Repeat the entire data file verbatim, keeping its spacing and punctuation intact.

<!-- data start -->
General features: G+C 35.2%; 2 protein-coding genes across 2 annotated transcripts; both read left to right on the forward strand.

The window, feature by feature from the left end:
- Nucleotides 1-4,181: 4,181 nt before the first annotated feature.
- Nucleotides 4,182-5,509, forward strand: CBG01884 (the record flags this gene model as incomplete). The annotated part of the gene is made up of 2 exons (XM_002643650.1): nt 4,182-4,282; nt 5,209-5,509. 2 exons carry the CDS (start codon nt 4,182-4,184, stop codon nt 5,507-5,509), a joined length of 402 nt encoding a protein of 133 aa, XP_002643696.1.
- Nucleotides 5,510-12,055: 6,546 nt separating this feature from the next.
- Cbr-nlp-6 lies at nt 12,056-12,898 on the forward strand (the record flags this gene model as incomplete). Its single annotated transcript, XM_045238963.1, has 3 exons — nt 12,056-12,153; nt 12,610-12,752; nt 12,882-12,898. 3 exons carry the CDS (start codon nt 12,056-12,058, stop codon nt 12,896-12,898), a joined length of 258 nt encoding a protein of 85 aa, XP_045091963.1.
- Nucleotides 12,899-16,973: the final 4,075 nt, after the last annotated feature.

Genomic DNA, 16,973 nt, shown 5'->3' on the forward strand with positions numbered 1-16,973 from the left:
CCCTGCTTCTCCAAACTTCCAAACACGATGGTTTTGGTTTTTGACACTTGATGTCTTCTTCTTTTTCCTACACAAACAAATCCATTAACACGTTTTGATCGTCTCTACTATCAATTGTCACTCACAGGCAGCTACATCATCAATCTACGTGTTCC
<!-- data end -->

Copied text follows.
General features: G+C 35.2%; 2 protein-coding genes across 2 annotated transcripts; both read left to right on the forward strand.

The window, feature by feature from the left end:
- Nucleotides 1-4,181: 4,181 nt before the first annotated feature.
- Nucleotides 4,182-5,509, forward strand: CBG01884 (the record flags this gene model as incomplete). The annotated part of the gene is made up of 2 exons (XM_002643650.1): nt 4,182-4,282; nt 5,209-5,509. 2 exons carry the CDS (start codon nt 4,182-4,184, stop codon nt 5,507-5,509), a joined length of 402 nt encoding a protein of 133 aa, XP_002643696.1.
- Nucleotides 5,510-12,055: 6,546 nt separating this feature from the next.
- Cbr-nlp-6 lies at nt 12,056-12,898 on the forward strand (the record flags this gene model as incomplete). Its single annotated transcript, XM_045238963.1, has 3 exons — nt 12,056-12,153; nt 12,610-12,752; nt 12,882-12,898. 3 exons carry the CDS (start codon nt 12,056-12,058, stop codon nt 12,896-12,898), a joined length of 258 nt encoding a protein of 85 aa, XP_045091963.1.
- Nucleotides 12,899-16,973: the final 4,075 nt, after the last annotated feature.

Genomic DNA, 16,973 nt, shown 5'->3' on the forward strand with positions numbered 1-16,973 from the left:
CCCTGCTTCTCCAAACTTCCAAACACGATGGTTTTGGTTTTTGACACTTGATGTCTTCTTCTTTTTCCTACACAAACAAATCCATTAACACGTTTTGATCGTCTCTACTATCAATTGTCACTCACAGGCAGCTACATCATCAATCTACGTGTTCC